Monday, January 10, 2011

Health Activist For Pay

I am often asked about working at home as a paid Health Activist. Most often it is writers and patients who ask how they can get these jobs too.

So you want to know how it happens?  In my experience it's much more about what you're doing before any job becomes available that is so important.  I'll try to sum it up in a few words:

* Passionate and positive, but fair and honest
* Patience enough to work on your own for the good of the community before you're noticed
* Gentleness to handle difficult situations with tact and compassion
* Time throughout the day to spend helping whoever needs it the most
* Tireless volunteering, day and night - whenever its needed, for however long its necessary
* having a good rapport with other patients
* having a good history of helping others within your groups, going beyond the norm when necessary
* having a decent basic grasp of technology and an eagerness to learn more
* understanding how groups and patients work together and a background in facilitating that
* having a recognizable voice in the communities of your choice.
* the ability to communicate well within very wide parameters - from the newly diagnosed to physicians and research articles.
* Willingness to over-share personal information one wouldn't normally consider telling someone you didn't know really well, just to help other patients.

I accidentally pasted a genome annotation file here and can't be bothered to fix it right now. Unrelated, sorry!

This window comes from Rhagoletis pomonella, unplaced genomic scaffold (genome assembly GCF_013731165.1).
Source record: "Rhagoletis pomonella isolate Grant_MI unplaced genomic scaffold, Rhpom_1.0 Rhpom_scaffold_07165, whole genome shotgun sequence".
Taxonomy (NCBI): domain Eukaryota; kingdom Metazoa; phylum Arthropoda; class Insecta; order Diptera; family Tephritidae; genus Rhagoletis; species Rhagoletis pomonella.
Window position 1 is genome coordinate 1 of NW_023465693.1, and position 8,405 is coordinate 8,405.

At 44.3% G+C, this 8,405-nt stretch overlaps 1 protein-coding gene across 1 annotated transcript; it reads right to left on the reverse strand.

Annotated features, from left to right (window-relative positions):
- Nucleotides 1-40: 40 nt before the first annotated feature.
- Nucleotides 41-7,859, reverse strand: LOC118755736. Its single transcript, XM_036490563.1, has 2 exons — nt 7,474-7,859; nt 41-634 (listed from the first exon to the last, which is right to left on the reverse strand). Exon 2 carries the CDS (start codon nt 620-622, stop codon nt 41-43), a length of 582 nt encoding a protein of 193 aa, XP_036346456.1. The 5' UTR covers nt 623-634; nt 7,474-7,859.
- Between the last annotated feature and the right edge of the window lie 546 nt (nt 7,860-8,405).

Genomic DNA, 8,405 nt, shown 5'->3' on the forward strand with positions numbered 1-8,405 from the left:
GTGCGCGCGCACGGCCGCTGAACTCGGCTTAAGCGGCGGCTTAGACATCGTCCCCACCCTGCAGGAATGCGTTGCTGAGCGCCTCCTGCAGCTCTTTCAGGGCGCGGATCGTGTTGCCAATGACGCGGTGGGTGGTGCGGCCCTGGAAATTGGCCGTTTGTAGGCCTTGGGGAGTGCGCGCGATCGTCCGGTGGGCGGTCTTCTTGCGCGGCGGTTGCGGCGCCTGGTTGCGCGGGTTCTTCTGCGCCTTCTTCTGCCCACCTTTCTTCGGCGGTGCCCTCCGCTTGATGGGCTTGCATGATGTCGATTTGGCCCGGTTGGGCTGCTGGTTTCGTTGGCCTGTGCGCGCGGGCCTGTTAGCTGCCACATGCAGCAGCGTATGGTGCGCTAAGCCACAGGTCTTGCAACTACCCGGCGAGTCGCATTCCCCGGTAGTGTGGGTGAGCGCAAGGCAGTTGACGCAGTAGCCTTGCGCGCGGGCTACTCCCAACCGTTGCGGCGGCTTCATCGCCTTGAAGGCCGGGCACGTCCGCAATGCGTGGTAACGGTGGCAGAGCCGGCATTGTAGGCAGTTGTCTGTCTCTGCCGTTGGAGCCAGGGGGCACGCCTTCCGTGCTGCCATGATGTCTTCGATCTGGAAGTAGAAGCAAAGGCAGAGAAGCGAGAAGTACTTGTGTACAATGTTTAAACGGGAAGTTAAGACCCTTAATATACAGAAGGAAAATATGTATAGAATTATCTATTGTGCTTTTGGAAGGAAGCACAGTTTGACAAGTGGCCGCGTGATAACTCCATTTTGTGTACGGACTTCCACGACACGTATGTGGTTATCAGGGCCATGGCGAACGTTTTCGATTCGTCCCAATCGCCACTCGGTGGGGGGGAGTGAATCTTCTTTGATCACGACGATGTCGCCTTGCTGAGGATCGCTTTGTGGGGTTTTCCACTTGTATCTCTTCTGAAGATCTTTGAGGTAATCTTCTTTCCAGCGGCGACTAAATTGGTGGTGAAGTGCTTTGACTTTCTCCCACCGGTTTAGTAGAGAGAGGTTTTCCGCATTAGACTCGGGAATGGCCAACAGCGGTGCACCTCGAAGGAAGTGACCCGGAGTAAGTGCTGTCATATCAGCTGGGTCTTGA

* Always, always putting patients and community members first.

Aaah, there are more.  Maybe one of my bosses will chime in and tell you more of what they look for when they consider hiring someone new to join their fabulous teams...

Here's how things happened for me:

My Health Activist story is much more about what I volunteer doing than what I am paid for writing and doing.  I started out as most do - getting involved in a group forum setting because I had health issues that doctors didn't seem to be able to quite figure out.  I figured if doctors couldn't put 2 + 2 together, then maybe other patients might have a clue.  I was very anti-internet at the time, so I started asking questions.  I learned how to do internet searches and find the information that not only patients needed, but doctors wanted them to have.  I became educated very quickly and my health started getting better with a few changes I made that nobody else had ever suggested before.  I wanted other patients like me to know that patients could help them too, so I began contributing answers to questions.

I started very slow and very small.  Very quickly people began writing to me though to tell me how something little I'd said changed them, and I was hooked.  I became very active online in groups and forums and I was very passionate about helping people.  Even when I didn't have the answer they needed, I had the ability to either figure it out through research, or the connections to get them hooked up with other patients and doctors who did have that knowledge.  I became a linkaholic.  I linked to everything so patients would see that I wasn't just talking... I provided proof they could take to their doctors.